This was the second Rob Zombie movie I ever saw, and was also the one that sold me on the guy. I'm indebted to my friend Ashley for showing me his German import Blu-Ray sometime round last Christmas, and then being kind enough to lend it to me for the best part of a year (!), until I got round to finally re-watching it (i.e. now). I thoroughly enjoyed it the first time around, but frankly we were both pretty drunk and stoned during that viewing, so I've been eager to revisit this for a while, as many of the details from that initial watch are now pretty damn hazy. Anyway, enough autobiography... on to the movie itself!
Confusion (and a slight sense of deja vu) occurs instantly, as I'm temporarily convinced that I've left the German language track on... but nope, it's actually part of the prologue, which (if memory serves) shows us black and white footage of some kind of crazed TV horror host. After this though, I'm back on track... though that's not to say there won't be more wonderful mind rape to be had later in the moviethon... oh far fucking from it my friends!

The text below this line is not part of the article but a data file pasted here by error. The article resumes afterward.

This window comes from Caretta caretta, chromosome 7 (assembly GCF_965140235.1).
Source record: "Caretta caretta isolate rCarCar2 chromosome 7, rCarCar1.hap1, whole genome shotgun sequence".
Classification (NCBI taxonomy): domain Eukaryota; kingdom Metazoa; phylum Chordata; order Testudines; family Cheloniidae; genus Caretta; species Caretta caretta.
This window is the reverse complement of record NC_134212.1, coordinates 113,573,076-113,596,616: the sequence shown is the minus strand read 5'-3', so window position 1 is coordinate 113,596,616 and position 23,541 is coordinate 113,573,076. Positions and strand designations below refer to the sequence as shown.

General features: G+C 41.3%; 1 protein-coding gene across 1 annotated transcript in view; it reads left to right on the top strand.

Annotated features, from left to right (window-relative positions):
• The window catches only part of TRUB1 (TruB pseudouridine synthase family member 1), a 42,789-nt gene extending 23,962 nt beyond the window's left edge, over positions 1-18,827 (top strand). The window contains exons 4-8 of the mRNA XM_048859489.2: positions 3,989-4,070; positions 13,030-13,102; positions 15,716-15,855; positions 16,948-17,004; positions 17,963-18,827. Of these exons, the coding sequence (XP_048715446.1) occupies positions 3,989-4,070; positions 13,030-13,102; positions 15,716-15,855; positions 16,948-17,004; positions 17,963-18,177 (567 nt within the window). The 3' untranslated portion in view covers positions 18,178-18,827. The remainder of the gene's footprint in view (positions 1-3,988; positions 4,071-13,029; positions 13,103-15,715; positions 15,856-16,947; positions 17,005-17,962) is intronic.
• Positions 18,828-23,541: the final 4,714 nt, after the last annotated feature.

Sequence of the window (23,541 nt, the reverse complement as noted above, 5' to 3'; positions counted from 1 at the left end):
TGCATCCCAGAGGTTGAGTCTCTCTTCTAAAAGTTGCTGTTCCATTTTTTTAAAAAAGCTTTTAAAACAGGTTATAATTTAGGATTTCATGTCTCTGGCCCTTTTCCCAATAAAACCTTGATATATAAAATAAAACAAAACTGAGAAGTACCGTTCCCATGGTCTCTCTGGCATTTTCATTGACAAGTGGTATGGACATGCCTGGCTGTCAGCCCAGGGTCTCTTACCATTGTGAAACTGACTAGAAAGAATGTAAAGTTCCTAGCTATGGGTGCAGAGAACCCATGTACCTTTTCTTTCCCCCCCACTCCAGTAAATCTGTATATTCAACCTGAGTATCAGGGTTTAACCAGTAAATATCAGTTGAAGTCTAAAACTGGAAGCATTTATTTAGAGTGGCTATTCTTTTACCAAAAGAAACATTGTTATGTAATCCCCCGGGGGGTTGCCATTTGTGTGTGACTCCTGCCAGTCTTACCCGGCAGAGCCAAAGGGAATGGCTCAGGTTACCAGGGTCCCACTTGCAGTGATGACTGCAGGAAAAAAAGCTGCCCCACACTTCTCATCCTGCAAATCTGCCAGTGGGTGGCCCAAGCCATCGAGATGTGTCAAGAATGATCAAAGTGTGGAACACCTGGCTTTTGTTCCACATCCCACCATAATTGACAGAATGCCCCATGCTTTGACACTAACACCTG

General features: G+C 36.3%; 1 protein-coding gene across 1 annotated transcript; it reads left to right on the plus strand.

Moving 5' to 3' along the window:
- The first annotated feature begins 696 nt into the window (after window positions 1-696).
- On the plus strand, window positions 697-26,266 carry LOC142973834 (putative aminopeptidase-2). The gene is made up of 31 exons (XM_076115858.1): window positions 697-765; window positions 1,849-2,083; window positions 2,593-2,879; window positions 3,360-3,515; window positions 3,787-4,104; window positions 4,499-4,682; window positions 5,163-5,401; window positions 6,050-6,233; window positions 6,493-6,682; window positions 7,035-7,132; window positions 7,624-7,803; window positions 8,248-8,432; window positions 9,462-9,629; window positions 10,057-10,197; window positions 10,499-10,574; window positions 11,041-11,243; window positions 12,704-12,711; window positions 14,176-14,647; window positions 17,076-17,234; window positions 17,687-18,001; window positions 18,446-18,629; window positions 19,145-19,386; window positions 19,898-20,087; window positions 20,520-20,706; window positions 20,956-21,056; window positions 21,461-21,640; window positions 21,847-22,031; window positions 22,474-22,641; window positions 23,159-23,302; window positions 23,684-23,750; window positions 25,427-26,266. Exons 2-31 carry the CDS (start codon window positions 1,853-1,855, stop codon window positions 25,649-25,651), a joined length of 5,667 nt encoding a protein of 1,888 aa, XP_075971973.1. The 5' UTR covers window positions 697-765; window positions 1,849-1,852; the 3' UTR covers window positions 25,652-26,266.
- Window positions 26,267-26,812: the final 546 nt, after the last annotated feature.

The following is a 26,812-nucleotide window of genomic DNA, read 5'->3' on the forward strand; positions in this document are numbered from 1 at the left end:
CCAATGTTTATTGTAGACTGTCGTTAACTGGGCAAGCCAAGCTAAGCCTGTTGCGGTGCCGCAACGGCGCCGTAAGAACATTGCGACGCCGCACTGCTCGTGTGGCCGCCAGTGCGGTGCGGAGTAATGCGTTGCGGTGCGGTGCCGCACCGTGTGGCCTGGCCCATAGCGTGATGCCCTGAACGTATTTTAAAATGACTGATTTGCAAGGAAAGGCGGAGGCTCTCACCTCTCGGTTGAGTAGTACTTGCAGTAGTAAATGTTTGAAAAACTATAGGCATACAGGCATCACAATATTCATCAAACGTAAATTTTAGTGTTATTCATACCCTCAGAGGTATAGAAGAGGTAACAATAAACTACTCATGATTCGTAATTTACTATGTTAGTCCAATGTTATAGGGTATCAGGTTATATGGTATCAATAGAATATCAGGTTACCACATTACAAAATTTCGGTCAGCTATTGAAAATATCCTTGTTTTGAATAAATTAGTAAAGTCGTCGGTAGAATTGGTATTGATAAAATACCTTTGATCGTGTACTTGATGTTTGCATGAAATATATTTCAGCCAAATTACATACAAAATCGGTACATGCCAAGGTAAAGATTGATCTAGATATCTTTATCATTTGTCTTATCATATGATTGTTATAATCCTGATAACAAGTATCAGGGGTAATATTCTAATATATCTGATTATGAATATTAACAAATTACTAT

The set up is fairly simple: two couples are on the road checking out weird and wonderful roadside attractions with the idea in mind of eventually writing a book (I think). While on their travels, they come across Captain Spaulding (Sid Haig) and his 'Museum of Monsters & Madmen', which contains a "murder ride" where they learn all about the legend of Dr. Satan. Unsurprisingly, they soon take off on the trail of this nefarious fiend of local lore, and as you might imagine, soon find themselves in much deeper and weirder waters than they could ever have possibly imagined. And there ends the synopsising folks, as if you haven't seen it, I'd hate to spoil anything for you.